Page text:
Stained glass got its reputation for subliminal, breath-taking beauty first in medieval Europe, where it was incorporated into stunning Gothic cathedrals with their flying buttresses, rose windows, and sky-high ceilings. These graceful works of architecture wouldn’t be the same with out their rows and rows of stained glass windows, whose intricate designs and images seemed to glow in the sunlight, filling interior spaces with jewel-like color.
The process of adding ground-up metals to molten glass to give it color dates from ancient Roman times, when stained-glass windows first appeared. The technique was perfected around 1150, when pieces of colored glass were assembled into patterns and then fitted between soldered strips of lead. At first these windows were mostly geometric in design, but during the Renaissance, artists would actually paint on the colored glass to create enormous glass paintings, whose religious imagery was illuminated by natural light.
For centuries, the Catholic Church was the only organization in Europe wealthy enough to afford such extravagance. During the Victorian Era, secular stained glass did appear as coats of arms or diamond-shaped Dutch windows, but this was rare.
It wasn’t until the late 19th century that stained glass made its way into laypeople’s homes. In 1889, architect E.S. Prior developed a new kind of glass called slag glass, which had irregular texture and color. This kind of glass was favored by those in the Arts and Crafts movement, who employed stained glass in abstract, geometric patterns to produce slag glass lamps, among other objects. From this innovation, Christopher Whall invented a new style of stained glass that focused on the lines made by the lead and used very little paint.
Some of Whall’s students found their way to the Glass House studios, run by Mary Lowndes and A.J. Drury. Whall also influenced Sarah Purser who founded the Tower of Glass studio in Dublin, run by Whall’s colleague A.E. Childs—the studio led to a revival of stained glass in Ireland. Over the decades, Tower of Glass produced work by influential designers like Michael Healy, Wilhelmina Geddes, and Evie Hone.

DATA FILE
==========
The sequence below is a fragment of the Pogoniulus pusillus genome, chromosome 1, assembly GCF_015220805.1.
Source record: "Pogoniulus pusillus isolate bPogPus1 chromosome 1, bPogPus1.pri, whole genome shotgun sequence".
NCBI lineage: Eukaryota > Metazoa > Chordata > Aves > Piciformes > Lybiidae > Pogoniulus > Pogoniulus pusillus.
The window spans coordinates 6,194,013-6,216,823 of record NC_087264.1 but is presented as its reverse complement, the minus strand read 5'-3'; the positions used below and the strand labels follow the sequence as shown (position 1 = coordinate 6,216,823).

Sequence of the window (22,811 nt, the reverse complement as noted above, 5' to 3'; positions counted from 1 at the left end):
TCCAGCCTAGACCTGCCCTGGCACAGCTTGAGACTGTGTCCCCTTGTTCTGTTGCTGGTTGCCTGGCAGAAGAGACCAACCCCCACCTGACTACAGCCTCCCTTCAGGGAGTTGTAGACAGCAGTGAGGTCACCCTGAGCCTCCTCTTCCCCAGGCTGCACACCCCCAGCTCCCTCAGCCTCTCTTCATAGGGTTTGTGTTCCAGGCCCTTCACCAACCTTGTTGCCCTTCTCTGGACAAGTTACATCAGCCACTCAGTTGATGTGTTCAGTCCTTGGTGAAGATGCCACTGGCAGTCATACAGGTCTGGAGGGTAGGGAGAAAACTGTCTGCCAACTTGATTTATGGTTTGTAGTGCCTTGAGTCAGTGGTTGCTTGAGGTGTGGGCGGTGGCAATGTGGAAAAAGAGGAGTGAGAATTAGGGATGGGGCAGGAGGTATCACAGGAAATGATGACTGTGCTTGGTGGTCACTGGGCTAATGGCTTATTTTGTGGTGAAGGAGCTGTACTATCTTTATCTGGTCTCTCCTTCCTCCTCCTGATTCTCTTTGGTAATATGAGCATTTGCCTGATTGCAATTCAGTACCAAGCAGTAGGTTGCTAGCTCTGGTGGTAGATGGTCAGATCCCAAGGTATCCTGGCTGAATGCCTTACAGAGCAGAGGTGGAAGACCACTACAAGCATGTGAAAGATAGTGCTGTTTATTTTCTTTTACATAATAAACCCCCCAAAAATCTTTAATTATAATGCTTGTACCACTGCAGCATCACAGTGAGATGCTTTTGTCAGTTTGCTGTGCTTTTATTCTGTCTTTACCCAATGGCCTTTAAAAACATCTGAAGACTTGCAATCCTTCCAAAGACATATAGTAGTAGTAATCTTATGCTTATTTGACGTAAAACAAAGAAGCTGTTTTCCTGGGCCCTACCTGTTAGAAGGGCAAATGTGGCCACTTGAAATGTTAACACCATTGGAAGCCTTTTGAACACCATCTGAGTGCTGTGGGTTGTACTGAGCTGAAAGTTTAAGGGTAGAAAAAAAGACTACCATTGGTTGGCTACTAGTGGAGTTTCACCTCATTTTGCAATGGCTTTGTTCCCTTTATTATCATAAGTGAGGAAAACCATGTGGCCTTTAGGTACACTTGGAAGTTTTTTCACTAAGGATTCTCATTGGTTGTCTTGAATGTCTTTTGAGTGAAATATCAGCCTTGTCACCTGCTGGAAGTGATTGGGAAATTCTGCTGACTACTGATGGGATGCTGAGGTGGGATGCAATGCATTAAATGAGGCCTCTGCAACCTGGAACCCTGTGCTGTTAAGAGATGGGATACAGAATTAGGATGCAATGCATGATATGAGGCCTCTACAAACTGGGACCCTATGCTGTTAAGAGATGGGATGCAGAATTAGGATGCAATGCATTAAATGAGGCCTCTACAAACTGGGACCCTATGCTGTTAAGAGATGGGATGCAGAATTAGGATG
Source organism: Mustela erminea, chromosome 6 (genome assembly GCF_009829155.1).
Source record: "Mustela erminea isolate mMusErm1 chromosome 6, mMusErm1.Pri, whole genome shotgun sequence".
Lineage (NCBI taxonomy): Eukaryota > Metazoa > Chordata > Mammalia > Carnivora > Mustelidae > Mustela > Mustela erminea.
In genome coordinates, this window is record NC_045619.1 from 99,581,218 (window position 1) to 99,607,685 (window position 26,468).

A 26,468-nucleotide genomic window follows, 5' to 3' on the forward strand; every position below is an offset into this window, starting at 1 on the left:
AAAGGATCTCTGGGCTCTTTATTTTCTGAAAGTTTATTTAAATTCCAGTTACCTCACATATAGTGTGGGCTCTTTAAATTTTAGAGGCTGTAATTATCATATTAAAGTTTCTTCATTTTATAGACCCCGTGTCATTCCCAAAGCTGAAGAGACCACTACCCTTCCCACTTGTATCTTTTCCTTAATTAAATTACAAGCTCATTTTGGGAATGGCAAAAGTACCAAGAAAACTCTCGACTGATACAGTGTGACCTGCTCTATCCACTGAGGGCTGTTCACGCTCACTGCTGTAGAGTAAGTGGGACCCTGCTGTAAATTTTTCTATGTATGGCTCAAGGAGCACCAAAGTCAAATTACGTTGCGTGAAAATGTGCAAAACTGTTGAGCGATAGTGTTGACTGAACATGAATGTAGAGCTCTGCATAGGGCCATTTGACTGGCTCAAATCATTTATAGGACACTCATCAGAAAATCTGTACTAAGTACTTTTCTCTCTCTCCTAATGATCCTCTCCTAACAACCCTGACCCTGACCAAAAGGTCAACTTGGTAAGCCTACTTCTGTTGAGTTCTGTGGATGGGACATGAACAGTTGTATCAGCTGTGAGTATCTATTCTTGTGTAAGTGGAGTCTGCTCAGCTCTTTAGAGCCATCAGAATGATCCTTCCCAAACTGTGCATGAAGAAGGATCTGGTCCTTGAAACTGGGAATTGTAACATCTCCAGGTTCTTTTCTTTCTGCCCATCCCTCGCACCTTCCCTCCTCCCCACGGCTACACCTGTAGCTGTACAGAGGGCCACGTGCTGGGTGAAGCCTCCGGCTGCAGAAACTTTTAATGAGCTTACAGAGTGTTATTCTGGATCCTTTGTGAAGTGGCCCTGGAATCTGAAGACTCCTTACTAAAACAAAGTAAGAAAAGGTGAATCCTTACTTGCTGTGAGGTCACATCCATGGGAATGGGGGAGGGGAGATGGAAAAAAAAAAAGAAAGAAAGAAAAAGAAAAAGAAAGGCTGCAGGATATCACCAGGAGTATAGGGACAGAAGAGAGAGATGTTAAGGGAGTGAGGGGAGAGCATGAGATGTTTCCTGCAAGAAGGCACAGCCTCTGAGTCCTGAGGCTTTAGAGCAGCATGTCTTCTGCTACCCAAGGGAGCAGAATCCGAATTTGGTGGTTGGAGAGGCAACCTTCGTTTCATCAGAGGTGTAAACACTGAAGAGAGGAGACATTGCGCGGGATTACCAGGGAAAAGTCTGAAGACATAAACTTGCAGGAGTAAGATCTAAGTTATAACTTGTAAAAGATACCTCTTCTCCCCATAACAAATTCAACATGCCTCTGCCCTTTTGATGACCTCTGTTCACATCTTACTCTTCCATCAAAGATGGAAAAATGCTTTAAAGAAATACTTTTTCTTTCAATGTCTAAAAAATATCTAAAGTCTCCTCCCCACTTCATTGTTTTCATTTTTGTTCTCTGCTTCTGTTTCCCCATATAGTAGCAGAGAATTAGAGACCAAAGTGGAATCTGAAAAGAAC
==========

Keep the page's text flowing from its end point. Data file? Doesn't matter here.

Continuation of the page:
Meanwhile, around the turn of the century, American artists John LaFarge and Louis Comfort Tiffany set out to put a modern-day spin on medieval ideas with their stained glass windows, lamps, and works of art glass. LaFarge, like Tiffany, began his career as a painter and brought a painterly sensibility to unpainted glass. Sometimes he would layer pieces of differently colored glass to achieve new hues, and in 1879 he even developed and copyrighted a type of opalescent glass. These two rivals made both church and home windows.
The work of these artists became more intricate as a new process allowed them to assemble their stained glass with copper instead of lead. Tiffany jumped on new electric lamp tec...
After Tiffany’s and LaFarge’s experiments, stained glass became a more common medium for decorative artists, who made stained glass in patterns and images that reflected the movement du jour—Art Nouveau, Arts and Crafts, Art Deco, De Stijl, and Bauhaus. Frank Lloyd Wright designed stained-glass windows in geometric patterns intended to complement the serene lines and patterns of his rooms and their furniture. Piet Mondrian made stained-glass windows that echoed his famous black-on-white grid paintings with their colored squares. Georges Braque, Marc Chagall, and Henri Matisse are just a few of the other artists who executed pieces in stained glass.
During World War II, much of the medieval and Gothic style glass in Europe, usually featuring narrative religious scenes, was destroyed. After the war—particularly in Germany—it was replaced with stained glass in the abstract geometric patterns of the day. In fact, Germany is credited with completely breaking the art of stained glass from its pictorial past, starting with ’20s artists like Johann Thorn Prikker, and continuing after the war with Georg Meistermann, whose symbolic work had a sense of movement, and Ludwig Schaffrath, who created tremendous walls of light.